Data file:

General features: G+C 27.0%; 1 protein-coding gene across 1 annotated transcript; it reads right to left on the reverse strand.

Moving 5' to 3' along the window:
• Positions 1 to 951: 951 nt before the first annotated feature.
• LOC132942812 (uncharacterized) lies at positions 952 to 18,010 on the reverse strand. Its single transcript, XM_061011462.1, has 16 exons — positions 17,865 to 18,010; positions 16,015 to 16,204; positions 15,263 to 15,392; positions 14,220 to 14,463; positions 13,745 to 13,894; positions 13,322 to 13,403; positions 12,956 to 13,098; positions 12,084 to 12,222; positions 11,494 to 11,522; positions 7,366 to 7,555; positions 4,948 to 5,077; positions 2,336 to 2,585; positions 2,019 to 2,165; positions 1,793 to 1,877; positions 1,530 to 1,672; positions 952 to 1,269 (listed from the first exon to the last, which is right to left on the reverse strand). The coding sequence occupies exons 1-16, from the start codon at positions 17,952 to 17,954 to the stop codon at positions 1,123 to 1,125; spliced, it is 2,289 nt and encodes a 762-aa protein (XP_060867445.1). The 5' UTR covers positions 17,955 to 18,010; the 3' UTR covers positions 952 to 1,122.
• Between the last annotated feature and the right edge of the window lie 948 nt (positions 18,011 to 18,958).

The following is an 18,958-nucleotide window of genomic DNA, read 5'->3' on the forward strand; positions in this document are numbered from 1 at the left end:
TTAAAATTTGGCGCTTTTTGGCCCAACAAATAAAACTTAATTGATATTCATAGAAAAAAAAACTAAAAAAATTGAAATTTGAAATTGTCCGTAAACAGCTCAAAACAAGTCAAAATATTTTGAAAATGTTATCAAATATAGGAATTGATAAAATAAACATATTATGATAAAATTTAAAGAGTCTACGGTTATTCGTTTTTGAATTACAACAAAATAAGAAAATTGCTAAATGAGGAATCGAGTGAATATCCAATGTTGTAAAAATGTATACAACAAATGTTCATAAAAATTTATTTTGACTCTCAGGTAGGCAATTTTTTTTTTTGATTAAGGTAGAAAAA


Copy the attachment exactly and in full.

General features: G+C 27.0%; 1 protein-coding gene across 1 annotated transcript; it reads right to left on the reverse strand.

Moving 5' to 3' along the window:
• Positions 1 to 951: 951 nt before the first annotated feature.
• LOC132942812 (uncharacterized) lies at positions 952 to 18,010 on the reverse strand. Its single transcript, XM_061011462.1, has 16 exons — positions 17,865 to 18,010; positions 16,015 to 16,204; positions 15,263 to 15,392; positions 14,220 to 14,463; positions 13,745 to 13,894; positions 13,322 to 13,403; positions 12,956 to 13,098; positions 12,084 to 12,222; positions 11,494 to 11,522; positions 7,366 to 7,555; positions 4,948 to 5,077; positions 2,336 to 2,585; positions 2,019 to 2,165; positions 1,793 to 1,877; positions 1,530 to 1,672; positions 952 to 1,269 (listed from the first exon to the last, which is right to left on the reverse strand). The coding sequence occupies exons 1-16, from the start codon at positions 17,952 to 17,954 to the stop codon at positions 1,123 to 1,125; spliced, it is 2,289 nt and encodes a 762-aa protein (XP_060867445.1). The 5' UTR covers positions 17,955 to 18,010; the 3' UTR covers positions 952 to 1,122.
• Between the last annotated feature and the right edge of the window lie 948 nt (positions 18,011 to 18,958).

The following is an 18,958-nucleotide window of genomic DNA, read 5'->3' on the forward strand; positions in this document are numbered from 1 at the left end:
TTAAAATTTGGCGCTTTTTGGCCCAACAAATAAAACTTAATTGATATTCATAGAAAAAAAAACTAAAAAAATTGAAATTTGAAATTGTCCGTAAACAGCTCAAAACAAGTCAAAATATTTTGAAAATGTTATCAAATATAGGAATTGATAAAATAAACATATTATGATAAAATTTAAAGAGTCTACGGTTATTCGTTTTTGAATTACAACAAAATAAGAAAATTGCTAAATGAGGAATCGAGTGAATATCCAATGTTGTAAAAATGTATACAACAAATGTTCATAAAAATTTATTTTGACTCTCAGGTAGGCAATTTTTTTTTTTGATTAAGGTAGAAAAA